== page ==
Missing: My busy high school senior
The dirty laundry and food crumbs are the only indications she’s been home
This is her senior year of high school, which means there’s plenty for her to do: play practice and improv troupe rehearsals and jazz band and orchestra and rock ensemble and college auditions and music lessons and honor societies, among other things.
What it means for the other two people in our house is that we get to spend a lot less time with her. I can tell she still lives with us, because of the laundry and trail of chicken tender crumbs. This is the evidence that at some point every once in a while, she’ll touch down before launching back out the door.
I can’t complain, though, because her mom and I promoted this. When she was very little, we hoped that as she got older, she’d get involved in clubs and organizations and participate in life. But lo and fie, for we were naïve, childlike and gullible in our wishes. It appears that our kid seems to rather enjoy participating in life. She swears she’s not getting burned out, and as long as she’s happy doing pretty much everything there is to do, anywhere, I’m good with it.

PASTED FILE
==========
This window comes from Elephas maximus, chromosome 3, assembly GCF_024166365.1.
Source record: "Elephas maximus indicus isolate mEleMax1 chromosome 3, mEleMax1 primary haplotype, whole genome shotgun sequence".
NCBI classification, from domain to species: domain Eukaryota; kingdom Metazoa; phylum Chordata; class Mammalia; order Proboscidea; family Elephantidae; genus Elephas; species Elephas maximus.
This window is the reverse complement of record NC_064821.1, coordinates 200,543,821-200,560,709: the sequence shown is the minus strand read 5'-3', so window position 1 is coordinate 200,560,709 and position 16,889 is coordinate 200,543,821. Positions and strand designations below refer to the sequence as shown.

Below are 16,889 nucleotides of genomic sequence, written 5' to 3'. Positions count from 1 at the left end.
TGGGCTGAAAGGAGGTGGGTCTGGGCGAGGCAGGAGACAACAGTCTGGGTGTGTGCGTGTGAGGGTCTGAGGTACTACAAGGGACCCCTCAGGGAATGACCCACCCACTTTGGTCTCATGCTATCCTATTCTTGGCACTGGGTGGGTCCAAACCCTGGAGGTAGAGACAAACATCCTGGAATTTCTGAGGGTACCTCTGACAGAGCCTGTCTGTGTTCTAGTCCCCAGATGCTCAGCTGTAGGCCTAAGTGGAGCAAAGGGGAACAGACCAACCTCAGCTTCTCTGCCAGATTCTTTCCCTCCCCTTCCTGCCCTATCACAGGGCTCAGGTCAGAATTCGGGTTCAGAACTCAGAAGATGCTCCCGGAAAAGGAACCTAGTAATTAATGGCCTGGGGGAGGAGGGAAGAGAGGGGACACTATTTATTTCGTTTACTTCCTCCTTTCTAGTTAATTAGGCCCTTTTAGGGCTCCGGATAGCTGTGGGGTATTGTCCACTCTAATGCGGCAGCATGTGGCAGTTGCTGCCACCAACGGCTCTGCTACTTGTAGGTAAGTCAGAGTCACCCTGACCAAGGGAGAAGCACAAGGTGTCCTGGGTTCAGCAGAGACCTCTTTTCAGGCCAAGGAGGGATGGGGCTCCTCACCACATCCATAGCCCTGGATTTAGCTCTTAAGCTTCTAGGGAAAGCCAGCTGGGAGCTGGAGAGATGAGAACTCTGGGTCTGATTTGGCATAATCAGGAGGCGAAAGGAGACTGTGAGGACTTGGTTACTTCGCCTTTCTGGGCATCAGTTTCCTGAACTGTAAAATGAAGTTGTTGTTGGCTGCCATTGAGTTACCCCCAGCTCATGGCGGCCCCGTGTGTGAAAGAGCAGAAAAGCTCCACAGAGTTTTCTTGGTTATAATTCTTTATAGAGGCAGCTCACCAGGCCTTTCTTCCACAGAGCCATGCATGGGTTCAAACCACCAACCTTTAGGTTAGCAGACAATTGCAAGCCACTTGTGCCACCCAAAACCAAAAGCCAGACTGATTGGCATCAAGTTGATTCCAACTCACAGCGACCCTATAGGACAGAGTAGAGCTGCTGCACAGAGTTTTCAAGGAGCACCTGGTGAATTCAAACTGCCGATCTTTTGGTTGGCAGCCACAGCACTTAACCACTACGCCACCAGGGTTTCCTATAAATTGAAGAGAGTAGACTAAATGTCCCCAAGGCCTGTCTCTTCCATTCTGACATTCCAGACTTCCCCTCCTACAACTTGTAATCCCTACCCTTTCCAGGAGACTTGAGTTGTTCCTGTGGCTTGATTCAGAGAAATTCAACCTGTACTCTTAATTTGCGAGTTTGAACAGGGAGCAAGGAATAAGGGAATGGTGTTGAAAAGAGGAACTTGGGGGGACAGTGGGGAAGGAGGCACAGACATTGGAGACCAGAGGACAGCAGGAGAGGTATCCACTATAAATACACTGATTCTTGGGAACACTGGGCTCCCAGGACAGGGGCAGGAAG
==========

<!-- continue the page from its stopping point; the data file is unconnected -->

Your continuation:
While I do sometimes get sentimental, this isn’t exactly my “Cat’s in the Cradle,” column, because if it was there’d be a paragraph about me longing for the days when I taught her how to ride a bike, which I didn’t do. (Hold on whilst I adjust my “Worst Dad Ever” sash.)
However, I did teach her that it’s better to do things than to not do things. So, more often than not, she’s off doing things. Good for us, I guess, even if it means my favorite “Jeopardy!” contestant isn’t on the couch next to me at night.
Her absence has presented interesting challenges. For example, because she’s not around much, I’ll need to find a new way to refer to her. Henceforth, she shall be known as one of the following:
My “daughter” (making air quotes).
The alleged child.
The theoretical kid.
My daughter. Evidently.
Essence of progeny.
The proverbial child.
The insurance beneficiary.
When I was growing up, there was hockey and garage bands and walking to Zayre to watch the Seabrook kids ride wheelies through the parking lot to keep me busy. It was the 1980s. That’s what we did.
So keep an eye out for her. She’ll be the one with the long, dark hair, who will tell you that the opening notes to “The Simpsons” is a tritone diminished fifth. It’s the 2010s, it’s what she does.
Carry on, my wayward daughter.
Bill Burke is a writer who lives in southern New Hampshire and shouts (usually wrong) answers at Alex Trebek all alone every night while his daughter is off doing things and his wife reads. He is also managing editor of custom publications at McLean Communications.